Some of the turmeric names are Turmeric Root, Curcumin, Curcumine, Curcuminoïde, Curcuminoid, Curcuminoids, hidden ginger, Queen lily, Indian saffron, ukon, Yu Jin, nghe, wong-keong, Rhizoma Cucurmae Longae, Curcuma, Curcuma aromatica, Curcuma domestica, Curcumae longa, Curcumae Longae (Latin name), Curcumae Longae Rhizoma, terre merite in French and Haldi, Halada, Haridra, Indian Saffron, Nisha, Rajani, Pian Jiang Huang, Racine de Curcuma, Radix Curcumae, Safran Bourbon, etc. Turmeric health benefits are now well established.
The turmeric plants have very attractive large leaves which will give your garden a lush tropical look (see the picture of turmeric plant below.). You can use fresh turmeric root or turmeric powder in vegetable curries and also in many natural beauty recipes.
Growing turmeric organically in pots at home garden is not difficult using a turmeric root if you follow the step-by-step tips and turmeric growing information given below.


Although it is a tropical plant that thrives on heat and moisture, turmeric plant can be grown in temperate areas in summer. I am growing turmeric in Sydney, Australia in pots, the plants look great with its stripy long leaves year round, except in winter when the leaves become yellow. I have encouraged many of my friends in Australia to grow turmeric, and they are now growing it in pots.

Turmeric Plant Description

The turmeric plants grow 70-90 cm high and will slowly spread to form large clumps with underground rhizomes. The plants have broad green tropical-style leaves providing a beautiful view throughout the summer growing season. The turmeric plant produces very beautiful and attractive white flowers (see the photo of turmeric flower).
The eating part of the plant is roots or rhizomes. In India, the Haldi roots are cooked and eaten as vegetable curry with roti or bread. In Indonesia, the young shoots and rhizomes are eaten raw.

Growing Turmeric in Containers or Garden Beds?

Turmeric can be grown both in garden beds or in wide containers with similar yield. Only requirement is that the soil should not be water retaining, as water-logging will rot the rhizomes, reducing the yield.
I planted 4 turmeric rhizomes in a pot of size 75 cm long, 30 cm wide and 30 cm deep 2 years ago. The turmeric plants produced more than 5 kg of fresh turmeric in 2 years, and the plants are still going on for the new crop.

Turmeric Plant Flower

The advantages of growing turmeric plant in containers is that the plant can be moved in sun; and also indoors if there is snow or frost.
Another advantage of growing turmeric in pots is that you can grow turmeric if you live in an apartment and you don’t have a garden bed. In India and elsewhere, grow your own organic turmeric in pots in balconies, verandas, terraces, backyards, front yards, and similar places.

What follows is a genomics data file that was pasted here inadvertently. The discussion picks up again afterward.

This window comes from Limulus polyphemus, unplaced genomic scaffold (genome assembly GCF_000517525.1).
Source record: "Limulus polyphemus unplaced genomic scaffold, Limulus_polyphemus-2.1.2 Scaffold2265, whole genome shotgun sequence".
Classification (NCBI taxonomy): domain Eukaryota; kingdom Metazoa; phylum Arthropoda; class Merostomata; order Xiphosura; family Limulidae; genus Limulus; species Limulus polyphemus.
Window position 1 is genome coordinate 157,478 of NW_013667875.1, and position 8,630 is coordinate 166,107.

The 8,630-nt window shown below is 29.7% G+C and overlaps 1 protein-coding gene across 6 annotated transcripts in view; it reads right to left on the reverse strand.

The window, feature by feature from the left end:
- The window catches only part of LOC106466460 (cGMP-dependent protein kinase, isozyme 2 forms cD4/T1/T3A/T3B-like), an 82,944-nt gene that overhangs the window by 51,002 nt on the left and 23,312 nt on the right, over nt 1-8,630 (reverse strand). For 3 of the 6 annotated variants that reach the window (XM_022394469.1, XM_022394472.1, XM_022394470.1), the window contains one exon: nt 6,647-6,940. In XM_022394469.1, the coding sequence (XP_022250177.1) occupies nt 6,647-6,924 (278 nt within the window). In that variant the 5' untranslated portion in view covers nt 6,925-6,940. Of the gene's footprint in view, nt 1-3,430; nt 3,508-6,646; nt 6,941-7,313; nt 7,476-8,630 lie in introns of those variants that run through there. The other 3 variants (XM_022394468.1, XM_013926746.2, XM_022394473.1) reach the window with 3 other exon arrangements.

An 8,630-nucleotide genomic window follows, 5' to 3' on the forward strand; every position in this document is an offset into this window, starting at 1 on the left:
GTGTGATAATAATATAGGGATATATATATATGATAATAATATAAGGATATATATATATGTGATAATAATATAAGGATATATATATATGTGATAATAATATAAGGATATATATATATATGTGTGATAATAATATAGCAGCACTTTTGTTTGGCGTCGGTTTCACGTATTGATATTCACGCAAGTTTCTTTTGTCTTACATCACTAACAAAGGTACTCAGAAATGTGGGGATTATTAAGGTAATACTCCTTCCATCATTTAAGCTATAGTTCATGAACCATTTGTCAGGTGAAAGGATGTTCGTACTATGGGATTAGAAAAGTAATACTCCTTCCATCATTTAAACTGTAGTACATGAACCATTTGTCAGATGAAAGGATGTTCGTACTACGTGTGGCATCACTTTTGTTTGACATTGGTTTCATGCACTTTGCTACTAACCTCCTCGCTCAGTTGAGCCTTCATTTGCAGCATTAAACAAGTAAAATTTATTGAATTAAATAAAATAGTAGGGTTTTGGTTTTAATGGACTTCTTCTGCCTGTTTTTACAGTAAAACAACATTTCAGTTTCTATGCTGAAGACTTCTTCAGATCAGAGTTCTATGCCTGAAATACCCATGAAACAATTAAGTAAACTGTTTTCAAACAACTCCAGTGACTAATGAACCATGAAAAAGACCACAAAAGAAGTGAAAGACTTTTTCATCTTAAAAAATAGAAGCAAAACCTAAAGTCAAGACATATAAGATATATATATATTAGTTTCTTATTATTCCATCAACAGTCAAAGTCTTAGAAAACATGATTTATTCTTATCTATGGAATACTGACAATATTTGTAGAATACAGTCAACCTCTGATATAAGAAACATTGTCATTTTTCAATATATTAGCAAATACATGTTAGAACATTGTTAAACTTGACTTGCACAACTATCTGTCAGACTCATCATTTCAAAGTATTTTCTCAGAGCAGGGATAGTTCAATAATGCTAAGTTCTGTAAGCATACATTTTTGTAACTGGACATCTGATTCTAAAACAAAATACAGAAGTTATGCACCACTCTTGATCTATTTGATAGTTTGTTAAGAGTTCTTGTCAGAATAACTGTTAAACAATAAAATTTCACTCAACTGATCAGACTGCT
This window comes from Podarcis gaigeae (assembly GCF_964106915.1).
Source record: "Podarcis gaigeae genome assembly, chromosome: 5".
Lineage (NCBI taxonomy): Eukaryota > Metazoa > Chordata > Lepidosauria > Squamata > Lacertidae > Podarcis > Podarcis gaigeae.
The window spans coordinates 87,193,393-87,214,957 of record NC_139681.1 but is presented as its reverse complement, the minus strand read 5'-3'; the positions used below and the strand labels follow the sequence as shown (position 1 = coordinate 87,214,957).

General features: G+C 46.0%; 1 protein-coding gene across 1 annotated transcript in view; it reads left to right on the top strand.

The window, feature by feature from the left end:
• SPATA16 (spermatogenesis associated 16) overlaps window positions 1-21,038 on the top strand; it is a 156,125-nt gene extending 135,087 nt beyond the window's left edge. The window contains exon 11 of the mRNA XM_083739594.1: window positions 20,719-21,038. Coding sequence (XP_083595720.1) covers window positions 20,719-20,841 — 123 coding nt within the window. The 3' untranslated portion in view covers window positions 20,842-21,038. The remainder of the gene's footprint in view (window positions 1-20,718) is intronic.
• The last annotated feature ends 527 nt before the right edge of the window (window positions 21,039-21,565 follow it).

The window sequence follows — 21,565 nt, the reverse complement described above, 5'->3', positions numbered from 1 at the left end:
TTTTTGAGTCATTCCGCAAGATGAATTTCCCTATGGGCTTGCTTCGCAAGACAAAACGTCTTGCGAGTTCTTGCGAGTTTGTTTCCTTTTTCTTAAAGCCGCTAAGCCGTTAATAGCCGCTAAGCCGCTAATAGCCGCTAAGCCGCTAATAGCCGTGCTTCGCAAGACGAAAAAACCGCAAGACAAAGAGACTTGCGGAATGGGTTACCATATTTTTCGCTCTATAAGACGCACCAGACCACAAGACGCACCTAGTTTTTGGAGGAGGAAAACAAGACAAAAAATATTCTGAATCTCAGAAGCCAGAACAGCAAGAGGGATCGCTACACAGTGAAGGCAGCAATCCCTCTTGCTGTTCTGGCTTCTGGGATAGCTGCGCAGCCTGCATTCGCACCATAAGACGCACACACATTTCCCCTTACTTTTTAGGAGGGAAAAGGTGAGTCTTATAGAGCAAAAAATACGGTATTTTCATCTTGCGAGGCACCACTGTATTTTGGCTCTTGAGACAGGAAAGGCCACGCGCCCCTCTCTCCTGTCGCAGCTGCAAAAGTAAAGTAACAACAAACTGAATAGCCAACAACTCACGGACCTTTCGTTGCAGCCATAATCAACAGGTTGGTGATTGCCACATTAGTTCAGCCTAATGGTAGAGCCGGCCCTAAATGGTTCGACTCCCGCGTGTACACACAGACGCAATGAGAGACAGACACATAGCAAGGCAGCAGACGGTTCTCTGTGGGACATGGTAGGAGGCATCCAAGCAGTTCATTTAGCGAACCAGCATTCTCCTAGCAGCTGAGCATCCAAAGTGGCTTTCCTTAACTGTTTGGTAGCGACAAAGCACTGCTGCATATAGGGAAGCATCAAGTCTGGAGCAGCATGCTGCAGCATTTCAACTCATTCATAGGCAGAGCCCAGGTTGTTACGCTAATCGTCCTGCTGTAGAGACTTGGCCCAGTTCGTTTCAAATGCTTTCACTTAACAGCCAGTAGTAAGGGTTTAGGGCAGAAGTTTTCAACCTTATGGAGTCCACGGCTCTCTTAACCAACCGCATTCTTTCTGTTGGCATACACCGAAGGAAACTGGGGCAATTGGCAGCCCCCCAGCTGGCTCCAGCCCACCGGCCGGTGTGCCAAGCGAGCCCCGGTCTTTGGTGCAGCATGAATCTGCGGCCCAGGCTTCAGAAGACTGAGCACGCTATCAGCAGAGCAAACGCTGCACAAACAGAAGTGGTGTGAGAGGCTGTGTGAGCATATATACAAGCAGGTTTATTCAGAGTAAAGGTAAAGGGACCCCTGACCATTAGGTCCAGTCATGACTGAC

Turmeric Growing Zones

Turmeric is a tropical summer plant, needing heat and moisture, temperatures between 20 and 30 °C (68–86 °F). The plant will die in the winter. The plant can grow anywhere in summer. It can grow in USDA Zones 7b – 10b. The plants can not tolerate climate colder than 18°C. As a matter of fact, turmeric can grow in any zones if the roots do not freeze like south Florida where it can grow outside even in winter. In Australia, turmeric plant can be grown in Sydney and other cities in summer.

When To Plant Turmeric?

In tropic regions, turmeric can be planted any time, but elsewhere plant it in spring to summer. I found that turmeric roots sprout well when the soil becomes warm.

Where To Plant Turmeric?

Turmeric thrives best in direct or indirect sun, but it can also grow in light shade. However, heavy shade for prolong time will reduce the yield. Also if grown in in full sun, keep the soil wet at all the time.

Soil For Planting Turmeric Root

Turmeric plant requires a well-drained loamy fertile soils. Mix cow manure, compost (how to make compost at home), river sand and some all purpose fertilizer (garden soil preparation ) in the soil.

How To Plant Turmeric

Turmeric can be planted by rhizomes as the plant does not produce seeds for propagation. You can start your turmeric plants by using turmeric rhizomes like ginger.

From where to buy turmeric root

The dturmeric roots available in Indian griocery stores are completely dry, not suitable for planting. You should buy fresh turmeric roots from garden shops or vegetable shop. In Australia, I have never seen them in Flower Power garden center or Woolworths. Asian vegetable shops always keep fresh turmeric roots, from where you can buy a few and plant. Always buy firm rhizomes with at least one “eye”, avoid dried or soft ones.

Fresh Turmeric Root

  1. Pot should be at least 30 – 45 cm (12-18 inches) wide and 30 cm (12 inches) deep and fill it with nutrition rich free draining organic soil.
  2. Buy some turmeric roots from vegetable shops to grow your own plants. Or you can plant rhizomes from your previous year’s produce.
  3. Select small rhizomes with two or three buds (eyes). You can call them seeds.
  4. You can plant turmeric rhizomes 20-25 cm apart, just bury them in wet soil 6-7 cm deep, or plant them on ridges. Do not water until the shoots appear. The roots will germinate/shoot in 3-8 weeks depending on the soil temperature.